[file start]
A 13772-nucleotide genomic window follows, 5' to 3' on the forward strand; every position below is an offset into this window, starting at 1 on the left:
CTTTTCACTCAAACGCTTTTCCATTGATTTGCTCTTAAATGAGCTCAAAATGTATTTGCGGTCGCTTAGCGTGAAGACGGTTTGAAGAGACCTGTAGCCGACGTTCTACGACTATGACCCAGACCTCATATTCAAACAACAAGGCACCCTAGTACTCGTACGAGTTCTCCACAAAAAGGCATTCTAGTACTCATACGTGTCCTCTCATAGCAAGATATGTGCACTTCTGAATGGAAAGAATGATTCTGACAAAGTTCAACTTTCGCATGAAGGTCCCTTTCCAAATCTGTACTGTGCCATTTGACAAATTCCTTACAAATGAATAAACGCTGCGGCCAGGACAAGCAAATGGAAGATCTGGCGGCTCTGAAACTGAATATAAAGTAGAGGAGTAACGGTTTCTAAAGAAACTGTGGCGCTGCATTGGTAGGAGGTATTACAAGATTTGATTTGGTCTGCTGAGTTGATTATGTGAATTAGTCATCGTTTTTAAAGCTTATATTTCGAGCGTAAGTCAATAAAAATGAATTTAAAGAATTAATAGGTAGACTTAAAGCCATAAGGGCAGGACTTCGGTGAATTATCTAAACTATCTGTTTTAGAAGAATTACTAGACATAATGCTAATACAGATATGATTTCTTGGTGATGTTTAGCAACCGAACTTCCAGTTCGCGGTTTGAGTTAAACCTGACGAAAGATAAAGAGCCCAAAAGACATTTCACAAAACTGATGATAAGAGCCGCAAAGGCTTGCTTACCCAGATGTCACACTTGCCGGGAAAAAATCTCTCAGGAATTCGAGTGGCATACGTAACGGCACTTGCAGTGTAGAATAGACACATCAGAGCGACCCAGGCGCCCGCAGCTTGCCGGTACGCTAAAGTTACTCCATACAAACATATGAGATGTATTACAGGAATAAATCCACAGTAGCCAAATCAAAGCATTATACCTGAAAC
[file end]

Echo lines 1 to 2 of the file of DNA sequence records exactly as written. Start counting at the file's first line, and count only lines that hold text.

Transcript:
A 13772-nucleotide genomic window follows, 5' to 3' on the forward strand; every position below is an offset into this window, starting at 1 on the left:
CTTTTCACTCAAACGCTTTTCCATTGATTTGCTCTTAAATGAGCTCAAAATGTATTTGCGGTCGCTTAGCGTGAAGACGGTTTGAAGAGACCTGTAGCCGACGTTCTACGACTATGACCCAGACCTCATATTCAAACAACAAGGCACCCTAGTACTCGTACGAGTTCTCCACAAAAAGGCATTCTAGTACTCATACGTGTCCTCTCATAGCAAGATATGTGCACTTCTGAATGGAAAGAATGATTCTGACAAAGTTCAACTTTCGCATGAAGGTCCCTTTCCAAATCTGTACTGTGCCATTTGACAAATTCCTTACAAATGAATAAACGCTGCGGCCAGGACAAGCAAATGGAAGATCTGGCGGCTCTGAAACTGAATATAAAGTAGAGGAGTAACGGTTTCTAAAGAAACTGTGGCGCTGCATTGGTAGGAGGTATTACAAGATTTGATTTGGTCTGCTGAGTTGATTATGTGAATTAGTCATCGTTTTTAAAGCTTATATTTCGAGCGTAAGTCAATAAAAATGAATTTAAAGAATTAATAGGTAGACTTAAAGCCATAAGGGCAGGACTTCGGTGAATTATCTAAACTATCTGTTTTAGAAGAATTACTAGACATAATGCTAATACAGATATGATTTCTTGGTGATGTTTAGCAACCGAACTTCCAGTTCGCGGTTTGAGTTAAACCTGACGAAAGATAAAGAGCCCAAAAGACATTTCACAAAACTGATGATAAGAGCCGCAAAGGCTTGCTTACCCAGATGTCACACTTGCCGGGAAAAAATCTCTCAGGAATTCGAGTGGCATACGTAACGGCACTTGCAGTGTAGAATAGACACATCAGAGCGACCCAGGCGCCCGCAGCTTGCCGGTACGCTAAAGTTACTCCATACAAACATATGAGATGTATTACAGGAATAAATCCACAGTAGCCAAATCAAAGCATTATACCTGAAAC